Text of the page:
$5,500-$8,000 Value Indicator
$4,850-$7,500 Value Indicator
¥26,000-¥40,000 Value Indicator
€3,350-€4,950 Value Indicator
$28,000-$40,000 Value Indicator
¥530,000-¥790,000 Value Indicator
$3,600-$5,500 Value Indicator
This estimate blends recent public auction records with our own private sale data and network demand.
There aren’t enough data points on this work for a comprehensive result. Please speak to a specialist by making an enquiry.
Format: Signed Print
Size: H 25cm x W 50cm
Edition size: 850
|Auction Date||Auction House||Artwork|
Return to Seller
|April 2023||Duke's Auctioneers - United Kingdom||The Beach - Signed Print|
|August 2022||Golding, Young & Mawer, The Lincoln Auction Rooms - United Kingdom||The Beach - Signed Print|
|May 2022||Cheffins - United Kingdom||The Beach - Signed Print|
|February 2022||Reeman Dansie - United Kingdom||The Beach - Signed Print|
|February 2022||The Canterbury Auction Galleries - United Kingdom||The Beach - Signed Print|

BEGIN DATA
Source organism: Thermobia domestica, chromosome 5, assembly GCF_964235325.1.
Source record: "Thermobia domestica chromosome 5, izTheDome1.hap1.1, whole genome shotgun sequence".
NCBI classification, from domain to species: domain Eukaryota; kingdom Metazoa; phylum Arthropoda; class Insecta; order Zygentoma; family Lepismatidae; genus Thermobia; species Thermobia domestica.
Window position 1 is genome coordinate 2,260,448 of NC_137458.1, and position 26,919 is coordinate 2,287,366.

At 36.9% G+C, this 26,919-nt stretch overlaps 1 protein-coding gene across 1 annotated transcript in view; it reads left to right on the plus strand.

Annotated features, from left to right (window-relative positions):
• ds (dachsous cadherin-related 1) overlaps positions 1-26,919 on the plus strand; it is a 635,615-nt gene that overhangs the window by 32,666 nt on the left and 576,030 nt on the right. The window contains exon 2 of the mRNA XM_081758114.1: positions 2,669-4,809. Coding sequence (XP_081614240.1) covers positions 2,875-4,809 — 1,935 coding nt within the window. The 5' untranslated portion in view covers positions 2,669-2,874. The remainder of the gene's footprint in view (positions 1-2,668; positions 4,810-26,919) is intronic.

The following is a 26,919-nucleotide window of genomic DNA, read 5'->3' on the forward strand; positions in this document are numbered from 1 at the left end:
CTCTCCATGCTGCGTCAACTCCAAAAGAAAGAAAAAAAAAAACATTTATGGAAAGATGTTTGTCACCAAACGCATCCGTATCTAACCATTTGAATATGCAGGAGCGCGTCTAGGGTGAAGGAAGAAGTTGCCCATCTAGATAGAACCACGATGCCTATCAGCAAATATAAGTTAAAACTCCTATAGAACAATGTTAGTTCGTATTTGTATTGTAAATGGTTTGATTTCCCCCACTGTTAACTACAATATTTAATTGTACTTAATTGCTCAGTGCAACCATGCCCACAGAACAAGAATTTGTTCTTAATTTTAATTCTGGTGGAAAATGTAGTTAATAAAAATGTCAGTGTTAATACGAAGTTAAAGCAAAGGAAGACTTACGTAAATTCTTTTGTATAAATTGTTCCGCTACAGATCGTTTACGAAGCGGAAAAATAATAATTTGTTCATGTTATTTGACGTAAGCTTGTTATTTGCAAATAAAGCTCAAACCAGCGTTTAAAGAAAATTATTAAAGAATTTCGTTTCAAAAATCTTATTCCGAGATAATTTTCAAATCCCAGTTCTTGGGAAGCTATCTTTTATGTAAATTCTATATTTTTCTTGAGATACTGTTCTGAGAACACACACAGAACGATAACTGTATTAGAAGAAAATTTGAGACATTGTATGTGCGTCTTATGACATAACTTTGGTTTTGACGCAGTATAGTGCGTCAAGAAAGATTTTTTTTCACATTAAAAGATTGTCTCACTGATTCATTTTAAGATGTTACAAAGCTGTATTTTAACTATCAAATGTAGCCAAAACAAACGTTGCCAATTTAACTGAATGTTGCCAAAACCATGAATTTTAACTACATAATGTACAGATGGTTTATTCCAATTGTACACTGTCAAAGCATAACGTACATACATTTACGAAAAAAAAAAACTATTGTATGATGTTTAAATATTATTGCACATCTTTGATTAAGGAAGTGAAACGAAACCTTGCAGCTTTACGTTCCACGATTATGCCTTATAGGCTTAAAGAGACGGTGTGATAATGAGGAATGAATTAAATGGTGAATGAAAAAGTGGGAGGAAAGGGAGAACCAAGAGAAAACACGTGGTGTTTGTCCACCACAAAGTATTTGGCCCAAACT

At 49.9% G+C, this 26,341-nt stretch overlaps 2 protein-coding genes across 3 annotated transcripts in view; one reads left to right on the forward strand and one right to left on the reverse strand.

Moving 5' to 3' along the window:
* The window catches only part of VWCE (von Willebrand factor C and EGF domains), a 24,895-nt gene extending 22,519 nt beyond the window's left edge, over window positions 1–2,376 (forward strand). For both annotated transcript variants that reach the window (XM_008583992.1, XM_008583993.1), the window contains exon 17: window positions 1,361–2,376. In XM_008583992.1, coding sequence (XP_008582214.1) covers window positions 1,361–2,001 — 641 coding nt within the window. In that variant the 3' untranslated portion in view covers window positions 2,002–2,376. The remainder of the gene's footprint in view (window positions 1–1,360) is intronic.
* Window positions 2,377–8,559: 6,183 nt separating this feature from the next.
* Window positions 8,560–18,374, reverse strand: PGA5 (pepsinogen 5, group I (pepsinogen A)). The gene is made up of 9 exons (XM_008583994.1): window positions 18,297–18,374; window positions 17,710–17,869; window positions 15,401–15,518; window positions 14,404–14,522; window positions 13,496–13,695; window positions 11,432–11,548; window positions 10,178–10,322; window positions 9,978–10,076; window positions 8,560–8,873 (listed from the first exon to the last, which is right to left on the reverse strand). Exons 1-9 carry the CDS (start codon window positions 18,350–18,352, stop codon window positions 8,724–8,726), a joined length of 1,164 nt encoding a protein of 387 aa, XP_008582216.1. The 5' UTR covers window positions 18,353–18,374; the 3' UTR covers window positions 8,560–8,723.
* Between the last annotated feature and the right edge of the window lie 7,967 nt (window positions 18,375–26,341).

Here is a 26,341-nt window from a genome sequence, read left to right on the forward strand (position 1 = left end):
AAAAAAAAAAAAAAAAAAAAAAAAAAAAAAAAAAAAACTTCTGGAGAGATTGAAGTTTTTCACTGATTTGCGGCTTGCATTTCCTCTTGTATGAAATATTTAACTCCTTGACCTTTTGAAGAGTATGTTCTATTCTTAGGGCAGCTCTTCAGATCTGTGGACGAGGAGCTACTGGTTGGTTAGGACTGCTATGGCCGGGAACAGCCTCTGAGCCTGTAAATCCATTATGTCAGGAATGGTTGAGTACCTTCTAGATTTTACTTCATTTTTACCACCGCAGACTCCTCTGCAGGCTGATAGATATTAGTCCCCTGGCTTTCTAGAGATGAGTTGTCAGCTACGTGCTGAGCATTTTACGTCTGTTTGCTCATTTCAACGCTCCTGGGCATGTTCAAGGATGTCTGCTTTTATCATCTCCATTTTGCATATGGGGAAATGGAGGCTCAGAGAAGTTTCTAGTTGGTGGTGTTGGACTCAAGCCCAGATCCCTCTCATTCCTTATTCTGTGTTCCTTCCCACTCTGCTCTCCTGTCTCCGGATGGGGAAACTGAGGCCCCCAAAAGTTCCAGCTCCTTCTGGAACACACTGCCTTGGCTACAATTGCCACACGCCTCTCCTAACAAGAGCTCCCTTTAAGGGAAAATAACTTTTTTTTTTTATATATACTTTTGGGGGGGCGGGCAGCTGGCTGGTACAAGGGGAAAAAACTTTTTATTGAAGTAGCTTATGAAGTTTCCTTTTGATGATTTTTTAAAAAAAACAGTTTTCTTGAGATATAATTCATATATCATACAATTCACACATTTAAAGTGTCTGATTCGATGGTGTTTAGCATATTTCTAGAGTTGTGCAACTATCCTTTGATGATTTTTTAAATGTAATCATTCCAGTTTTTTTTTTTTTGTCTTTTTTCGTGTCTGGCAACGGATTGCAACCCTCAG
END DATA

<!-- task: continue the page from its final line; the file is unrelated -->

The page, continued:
|September 2021||Bonhams Knightsbridge - United Kingdom||The Beach - Signed Print|
|May 2021||Wilson55 - United Kingdom||The Beach - Signed Print|
The sea and seaside were a recurring interest throughout Lowry’s body of work. His interest in the subject matter blossomed at a young age, having spent holidays of his youth at Lytham St. Anne’s and Rhyl. Drawing pictures of the sea as early as 1902, his visual explorations of the subjects varied from vast, sublime scenes of empty sea and sky to busy industrial beaches and colourful sailboats.
The Beach is an example of his works depicting a vibrant seaside scene of the Deal harbour in Kent with the residents of the town take a beach holiday, suggesting an escape from the industrialist scenery and everyday working life, which at the same time is still very much present through visual cues within the mise-en-scène of the painting. This work references an original drawing that Lowry produced in 1912, published under the title ‘Deal’ together with this print. The later painting ‘Deal Sands’ from 1945 is related to this earlier piece, both of which belonged to Mrs T.S. Eliot, the prestigious poet and playwright’s wife, who had accumulated a most impressive and extensive British Art collection.